名言簿丨mottobook
相信文字的力量!名人名言,经典语录,深度好文,哲理故事,寓言,格言,箴言,座右铭精选,文字的光辉,犹如黑夜的明星,海上的灯塔,指引前行的方向,在潜移默化中打开格局,提升自我,成就人生!

The potential use of artificial intelligence for venous thromboembolism prophylaxis and management: clinician and healthcare informatician perspectives

kimi总结

这篇文章探讨了人工智能(AI)和机器学习(ML)在预防和管理静脉血栓栓塞症(VTE)方面的潜在用途,以及临床医生和医疗信息专家对此的看法。以下是文章的核心内容:
背景
VTE是住院患者中可预防死亡的主要原因。
AI和ML可以支持个性化风险评估和预防措施的指南推荐。
研究方法
进行了两项横断面电子调查,一项针对临床医生,另一项针对医疗信息专家。
调查由多学科团队设计和审核,并通过REDCap(一个安全的网络应用程序)进行管理。
调查结果
共有101名信息专家和607名美国临床医生参与调查。
大多数信息专家认为AI/ML可以用于管理VTE(56.0%)。
超过三分之一的信息专家担心临床医生不会使用这项技术(38.9%)。
大多数临床医生认为AI/ML可能或肯定可以帮助预防VTE(70.1%)。
两组最常见的担忧是感知到的缺乏透明度(信息专家54.4%;临床医生25.4%)。
讨论
尽管信息专家担心临床医生可能不愿意使用AI/ML,但大多数临床医生调查受访者认为AI/ML在VTE预防和管理领域是有帮助的。
透明度是临床医生和信息专家考虑AI/ML系统时的主要担忧。
解释性(interpretability)是AI/ML领域的一个重要概念,它指的是向人类以可理解的方式解释或呈现模型的能力。
结论
大多数临床医生和医疗信息专家认为AI/ML可以帮助VTE管理。
两组都提出了关于AI/ML系统验证、临床设置中的部署方式以及临床判断重要性的问题。
需要对特定的AI/ML系统进行进一步研究,以了解它们如何影响临床护理。
数据可用性
数据可以根据要求提供;有兴趣审查数据的研究人员应联系Rushad Patell。
资金来源和利益冲突
研究由美国疾病控制和预防中心(CDC)支持。
文章中还列出了作者的利益冲突声明。
附加信息
文章提供了补充材料的链接,并说明了如何获取材料和版权信息。
这篇文章提供了对AI/ML在VTE预防和管理中应用的初步看法和潜在障碍的见解,并强调了透明度和解释性在医疗领域中的重要性。

Abstract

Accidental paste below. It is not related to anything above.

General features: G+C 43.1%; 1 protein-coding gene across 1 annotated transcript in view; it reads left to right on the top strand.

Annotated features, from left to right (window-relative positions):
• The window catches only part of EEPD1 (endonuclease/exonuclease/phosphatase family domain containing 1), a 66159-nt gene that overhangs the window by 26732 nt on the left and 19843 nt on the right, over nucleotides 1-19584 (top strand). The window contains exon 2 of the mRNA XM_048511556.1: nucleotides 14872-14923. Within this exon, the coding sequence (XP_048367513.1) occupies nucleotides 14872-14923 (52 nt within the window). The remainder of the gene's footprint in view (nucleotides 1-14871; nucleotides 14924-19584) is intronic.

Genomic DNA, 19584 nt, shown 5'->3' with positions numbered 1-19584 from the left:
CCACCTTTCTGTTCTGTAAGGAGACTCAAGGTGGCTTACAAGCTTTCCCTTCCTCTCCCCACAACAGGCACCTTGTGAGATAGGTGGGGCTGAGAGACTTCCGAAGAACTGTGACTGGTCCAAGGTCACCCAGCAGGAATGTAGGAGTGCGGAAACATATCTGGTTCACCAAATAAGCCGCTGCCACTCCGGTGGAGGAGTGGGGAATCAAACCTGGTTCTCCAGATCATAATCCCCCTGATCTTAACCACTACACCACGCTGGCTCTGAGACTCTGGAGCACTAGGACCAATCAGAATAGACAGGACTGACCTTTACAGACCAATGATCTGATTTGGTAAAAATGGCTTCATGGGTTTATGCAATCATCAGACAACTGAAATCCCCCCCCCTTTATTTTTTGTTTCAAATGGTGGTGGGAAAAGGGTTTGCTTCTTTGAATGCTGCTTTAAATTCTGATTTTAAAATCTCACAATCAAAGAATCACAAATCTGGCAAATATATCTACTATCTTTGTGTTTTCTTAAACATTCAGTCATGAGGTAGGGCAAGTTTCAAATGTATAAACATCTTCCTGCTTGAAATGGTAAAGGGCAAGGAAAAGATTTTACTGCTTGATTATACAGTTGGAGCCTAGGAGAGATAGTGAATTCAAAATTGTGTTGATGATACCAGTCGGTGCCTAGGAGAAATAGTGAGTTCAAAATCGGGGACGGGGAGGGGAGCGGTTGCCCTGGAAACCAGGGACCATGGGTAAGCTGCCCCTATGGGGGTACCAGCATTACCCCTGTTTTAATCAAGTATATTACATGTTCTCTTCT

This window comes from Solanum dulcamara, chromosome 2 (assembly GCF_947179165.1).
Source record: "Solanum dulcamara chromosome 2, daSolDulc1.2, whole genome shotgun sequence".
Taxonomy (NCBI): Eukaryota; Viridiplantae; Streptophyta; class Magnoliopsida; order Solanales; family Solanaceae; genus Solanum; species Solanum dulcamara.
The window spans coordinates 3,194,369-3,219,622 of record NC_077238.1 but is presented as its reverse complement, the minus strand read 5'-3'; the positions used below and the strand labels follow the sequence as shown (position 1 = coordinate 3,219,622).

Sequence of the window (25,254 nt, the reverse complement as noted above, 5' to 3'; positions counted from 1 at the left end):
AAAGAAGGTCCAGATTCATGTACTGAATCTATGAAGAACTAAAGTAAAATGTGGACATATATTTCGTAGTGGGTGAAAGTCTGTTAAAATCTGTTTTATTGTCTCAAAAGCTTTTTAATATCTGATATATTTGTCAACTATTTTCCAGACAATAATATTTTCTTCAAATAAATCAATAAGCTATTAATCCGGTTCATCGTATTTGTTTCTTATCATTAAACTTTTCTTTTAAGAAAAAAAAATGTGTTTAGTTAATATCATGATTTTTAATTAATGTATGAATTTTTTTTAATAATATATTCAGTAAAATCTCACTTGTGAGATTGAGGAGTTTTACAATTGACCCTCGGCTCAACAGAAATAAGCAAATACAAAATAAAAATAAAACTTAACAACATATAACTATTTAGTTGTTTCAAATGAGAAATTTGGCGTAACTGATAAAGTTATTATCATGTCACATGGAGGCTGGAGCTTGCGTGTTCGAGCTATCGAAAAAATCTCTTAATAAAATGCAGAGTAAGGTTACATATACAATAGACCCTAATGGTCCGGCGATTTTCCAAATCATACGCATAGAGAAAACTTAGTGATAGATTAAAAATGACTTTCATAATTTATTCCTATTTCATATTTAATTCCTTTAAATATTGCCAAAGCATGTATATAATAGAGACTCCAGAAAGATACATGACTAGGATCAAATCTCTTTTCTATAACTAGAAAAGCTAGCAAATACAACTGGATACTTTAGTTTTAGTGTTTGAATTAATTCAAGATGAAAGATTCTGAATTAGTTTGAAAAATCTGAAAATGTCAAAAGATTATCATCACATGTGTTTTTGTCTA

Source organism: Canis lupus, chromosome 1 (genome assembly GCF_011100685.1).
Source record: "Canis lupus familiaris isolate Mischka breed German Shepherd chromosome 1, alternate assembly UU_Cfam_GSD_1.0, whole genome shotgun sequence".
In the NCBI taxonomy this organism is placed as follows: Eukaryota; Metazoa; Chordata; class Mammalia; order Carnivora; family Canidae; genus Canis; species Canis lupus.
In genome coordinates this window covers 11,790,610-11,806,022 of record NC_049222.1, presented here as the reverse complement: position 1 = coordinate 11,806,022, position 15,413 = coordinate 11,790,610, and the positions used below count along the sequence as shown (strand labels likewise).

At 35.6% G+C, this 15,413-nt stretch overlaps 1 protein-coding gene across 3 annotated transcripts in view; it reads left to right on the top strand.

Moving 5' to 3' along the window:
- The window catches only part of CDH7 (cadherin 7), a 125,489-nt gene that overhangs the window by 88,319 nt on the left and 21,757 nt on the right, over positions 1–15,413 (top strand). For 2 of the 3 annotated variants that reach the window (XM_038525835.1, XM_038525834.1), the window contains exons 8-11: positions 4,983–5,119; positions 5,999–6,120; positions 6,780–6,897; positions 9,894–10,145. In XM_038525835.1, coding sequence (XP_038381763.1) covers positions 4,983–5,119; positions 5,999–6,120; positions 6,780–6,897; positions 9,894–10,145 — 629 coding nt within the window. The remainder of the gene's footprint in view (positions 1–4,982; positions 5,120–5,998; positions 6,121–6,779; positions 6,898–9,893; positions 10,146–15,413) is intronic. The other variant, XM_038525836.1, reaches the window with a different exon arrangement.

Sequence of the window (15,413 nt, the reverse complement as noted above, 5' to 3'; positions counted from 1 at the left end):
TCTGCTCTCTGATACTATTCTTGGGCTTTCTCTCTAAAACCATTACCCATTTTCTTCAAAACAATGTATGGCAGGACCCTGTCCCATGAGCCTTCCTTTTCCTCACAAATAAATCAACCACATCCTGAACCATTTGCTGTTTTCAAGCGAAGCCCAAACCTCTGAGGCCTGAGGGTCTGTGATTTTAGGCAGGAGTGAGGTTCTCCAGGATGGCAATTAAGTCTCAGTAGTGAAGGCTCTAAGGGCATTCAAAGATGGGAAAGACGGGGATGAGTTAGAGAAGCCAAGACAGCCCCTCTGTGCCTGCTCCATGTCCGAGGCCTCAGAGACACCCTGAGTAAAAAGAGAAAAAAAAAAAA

Venous thromboembolism (VTE) is the leading cause of preventable death in hospitalized patients. Artificial intelligence (AI) and machine learning (ML) can support guidelines recommending an individualized approach to risk assessment and prophylaxis. We conducted electronic surveys asking clinician and healthcare informaticians about their perspectives on AI/ML for VTE prevention and management. Of 101 respondents to the informatician survey, most were 40 years or older, male, clinicians and data scientists, and had performed research on AI/ML. Of the 607 US-based respondents to the clinician survey, most were 40 years or younger, female, physicians, and had never used AI to inform clinical practice. Most informaticians agreed that AI/ML can be used to manage VTE (56.0%). Over one-third were concerned that clinicians would not use the technology (38.9%), but the majority of clinicians believed that AI/ML probably or definitely can help with VTE prevention (70.1%). The most common concern in both groups was a perceived lack of transparency (informaticians 54.4%; clinicians 25.4%). These two surveys revealed that key stakeholders are interested in AI/ML for VTE prevention and management, and identified potential barriers to address prior to implementation.